The author of Out of Africa described the highlands of Kenya this way: “There was no fat on it and no luxuriance anywhere. It was Africa distilled up through six thousand feet like the strong and refined essence of a continent.” I’m with Isak Dineson. To me, the most evocative, and, in many ways, most beautiful landscapes are semi-arid and preferably 4000 feet or higher. Oh, I know there are people who can only find beauty in lush, gently rolling hills and green leafy trees. But I never really trust their judgement when it comes to quality over quantity. I suspect they are the kind of people who would reject a bowl of perfectly ripe just-picked organic peaches for the All-You-Can-Eat buffet on the basis that you get a greater volume of food for your dollar.

I don’t mean to denigrate very green states like Vermont and New York, but when I drive through them, my eyes glaze over. It’s all just one mass of green that makes it hard to see the trees for the forest. But with a more arid landscape, you really start to notice things. The plant palette is a subtle shift of browns, smoky grey-greens and bluish-greens. And since, in a semi-arid environment, vegetation doesn’t cover every inch, there is an equally interesting palette in rocks and earth. It’s the perfect neutral background to let any little bit of color really pop. As an added bonus, this sort of landscape seems to occur in huge, unpeopled swaths. At least in Central Nevada, Southern Idaho and Eastern Oregon where I’ve been roadtripping. So even as you speed by at 70 miles an hour, you really notice details as you never would in, say, Pennsylvania.

Overlooking the Oregon Trail along Rte 26.

Eastern Oregon along Route 26: looking over a part of the old Oregon Trail that pioneers took to the West.

First of all, the contrasts become more intense. The sky is a more brilliant blue. A mass of poppies or dwarf buckwheat seem startlingly gold. One white Jimson Weed on the side of the road stands out in stark contrast. Georgia O’Keeffe would agree with me, especially on the Jimson Weed. She explained her large scale flower paintings this way: “Nobody sees a flower really; it is so small. We haven’t time, and to see takes time…I decided if I could paint that flower in a huge scale, you could not ignore its beauty. ” What I’m guessing she understood is that the art audience — mostly East Coasters — weren’t used to really seeing flowers other than as part of a mass of vegetation. But walk through a desert and that flower stands out. Even whizz by at the accelerated speeds Western states seem to allow, and you still see such details much more clearly.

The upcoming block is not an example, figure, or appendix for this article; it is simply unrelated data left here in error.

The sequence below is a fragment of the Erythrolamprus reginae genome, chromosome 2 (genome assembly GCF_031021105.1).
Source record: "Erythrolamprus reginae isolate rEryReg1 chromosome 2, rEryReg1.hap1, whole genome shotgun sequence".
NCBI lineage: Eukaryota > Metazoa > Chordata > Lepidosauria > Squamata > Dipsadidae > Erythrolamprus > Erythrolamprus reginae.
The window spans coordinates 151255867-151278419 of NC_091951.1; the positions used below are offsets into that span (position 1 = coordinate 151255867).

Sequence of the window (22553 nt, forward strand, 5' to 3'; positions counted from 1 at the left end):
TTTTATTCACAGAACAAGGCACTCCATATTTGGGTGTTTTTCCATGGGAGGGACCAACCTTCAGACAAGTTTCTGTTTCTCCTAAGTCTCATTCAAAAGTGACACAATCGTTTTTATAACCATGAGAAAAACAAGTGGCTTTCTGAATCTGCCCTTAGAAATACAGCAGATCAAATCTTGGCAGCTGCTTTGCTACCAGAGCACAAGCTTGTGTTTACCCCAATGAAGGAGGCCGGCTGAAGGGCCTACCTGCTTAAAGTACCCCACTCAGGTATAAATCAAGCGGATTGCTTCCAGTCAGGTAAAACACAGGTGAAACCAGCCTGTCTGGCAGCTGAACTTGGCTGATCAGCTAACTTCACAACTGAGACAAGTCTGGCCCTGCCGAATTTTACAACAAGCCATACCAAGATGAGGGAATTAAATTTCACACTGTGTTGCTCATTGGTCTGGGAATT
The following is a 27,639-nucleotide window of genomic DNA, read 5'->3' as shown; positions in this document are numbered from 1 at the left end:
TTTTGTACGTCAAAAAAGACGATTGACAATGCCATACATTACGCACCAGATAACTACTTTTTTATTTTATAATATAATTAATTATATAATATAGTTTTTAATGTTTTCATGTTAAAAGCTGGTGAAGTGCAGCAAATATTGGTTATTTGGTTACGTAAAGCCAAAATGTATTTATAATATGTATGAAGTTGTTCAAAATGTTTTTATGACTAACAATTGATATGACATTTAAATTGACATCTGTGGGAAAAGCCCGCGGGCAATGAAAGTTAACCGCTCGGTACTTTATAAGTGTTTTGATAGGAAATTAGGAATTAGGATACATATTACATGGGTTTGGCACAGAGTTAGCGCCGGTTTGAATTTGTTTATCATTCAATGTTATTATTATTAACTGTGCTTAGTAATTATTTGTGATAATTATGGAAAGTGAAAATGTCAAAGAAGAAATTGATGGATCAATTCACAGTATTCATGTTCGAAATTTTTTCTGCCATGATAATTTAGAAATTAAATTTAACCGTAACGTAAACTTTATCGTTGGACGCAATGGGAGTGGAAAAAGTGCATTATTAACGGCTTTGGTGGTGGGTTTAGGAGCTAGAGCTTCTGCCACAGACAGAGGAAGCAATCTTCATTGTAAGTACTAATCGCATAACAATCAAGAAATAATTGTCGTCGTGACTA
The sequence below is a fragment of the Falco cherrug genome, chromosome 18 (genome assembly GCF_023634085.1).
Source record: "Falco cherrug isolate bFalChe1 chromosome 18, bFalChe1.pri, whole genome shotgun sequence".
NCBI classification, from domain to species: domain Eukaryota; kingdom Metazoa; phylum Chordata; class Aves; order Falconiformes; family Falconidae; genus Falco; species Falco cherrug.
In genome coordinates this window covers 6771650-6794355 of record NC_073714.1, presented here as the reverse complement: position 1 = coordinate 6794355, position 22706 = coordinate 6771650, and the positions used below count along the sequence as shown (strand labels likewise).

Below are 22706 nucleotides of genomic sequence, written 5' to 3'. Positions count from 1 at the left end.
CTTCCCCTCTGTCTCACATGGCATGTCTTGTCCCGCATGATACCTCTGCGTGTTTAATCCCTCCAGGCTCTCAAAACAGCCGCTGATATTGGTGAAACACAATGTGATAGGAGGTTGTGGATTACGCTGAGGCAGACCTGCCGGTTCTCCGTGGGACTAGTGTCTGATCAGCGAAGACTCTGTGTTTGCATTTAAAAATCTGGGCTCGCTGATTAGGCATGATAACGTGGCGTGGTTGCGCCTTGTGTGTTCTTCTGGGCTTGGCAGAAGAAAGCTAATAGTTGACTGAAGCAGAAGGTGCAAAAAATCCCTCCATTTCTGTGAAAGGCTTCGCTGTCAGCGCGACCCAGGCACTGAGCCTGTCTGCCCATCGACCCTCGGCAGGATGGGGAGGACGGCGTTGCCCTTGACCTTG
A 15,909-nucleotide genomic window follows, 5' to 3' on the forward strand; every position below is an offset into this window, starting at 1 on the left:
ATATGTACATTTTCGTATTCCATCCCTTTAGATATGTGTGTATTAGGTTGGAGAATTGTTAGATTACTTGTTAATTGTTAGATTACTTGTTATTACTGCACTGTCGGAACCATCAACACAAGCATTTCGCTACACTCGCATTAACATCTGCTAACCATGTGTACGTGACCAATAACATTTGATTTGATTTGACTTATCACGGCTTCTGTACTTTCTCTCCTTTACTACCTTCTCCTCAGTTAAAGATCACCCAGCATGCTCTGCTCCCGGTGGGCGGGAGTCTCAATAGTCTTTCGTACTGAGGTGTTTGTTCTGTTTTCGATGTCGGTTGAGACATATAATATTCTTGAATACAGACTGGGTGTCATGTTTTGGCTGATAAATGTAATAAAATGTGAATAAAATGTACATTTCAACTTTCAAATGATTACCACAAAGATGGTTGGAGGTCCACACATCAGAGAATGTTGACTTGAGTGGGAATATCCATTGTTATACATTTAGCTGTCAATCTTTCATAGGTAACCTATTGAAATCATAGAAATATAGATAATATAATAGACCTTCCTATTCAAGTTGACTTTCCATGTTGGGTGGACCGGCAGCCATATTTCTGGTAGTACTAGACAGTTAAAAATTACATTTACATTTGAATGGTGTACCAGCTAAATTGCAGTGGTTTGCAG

an overlook to the John Day fossil beds

An overlook to the John Day Fossil Beds, Oregon. This is the site of ancient volcanic activity.

I’ve been logging five to seven hours a day of mostly uninterrupted driving as I crossed the center of Nevada, turned north along the eastern border to Idaho, crossed the southern part of that state and into and across Eastern Oregon. All of the time I’ve been no lower than 4000 feet above sea level, frequently climbing to 7000 feet and, in Great Basin National Park, up past 10,000 feet. When I stopped at the Welcome Center when I hit Oregon, I took in my well highlighted map to double-check that there were no forest fires near my planned path on two-lane Route 26. The woman at the information desk tried to steer me back to the Interstate: “But there’s NOTHING to see for miles and miles on that road!”

But there is, there is. To the unimaginative, two hundred miles of high desert sagebrush might seem monotonous. I find it illuminating. I start to notice the contours of the Earth and wonder what geological forces shaped the particular area. I notice a sudden dense patch of intensely green vegetation and start thinking about the underground aquifer that must be bubbling up right at that point. Because such a drive can go dozens of miles with no sign of modern life, I realize I’m seeing the area in the same way the pioneers saw it, or early trappers and explorers. I get an understanding of how the Native tribes would have lived on this land. And I think about the future and possibilities. Because nothing opens your mind like the wide spaces and big skies of the West.

So, no offense to more manicured and more lushly watered states. I’ll keep my road trips in the West. Preferably on the old two lane blacktops.

Sagebrush, dwarf buckwheat and geological formations at the John Day Fossil Beds, Oregon.


More of today’s pictures here.

In case you are just joining us, Lucy, my Smooth Fox Terrier, and I have been doing a themed roadtrip — The Road Less Traveled — circling a section of the West on two lane highways and visiting some overlooked sights.

Catch up with posts on the pre-planning here and here and Day One, Day Two, Day Three, Day Four.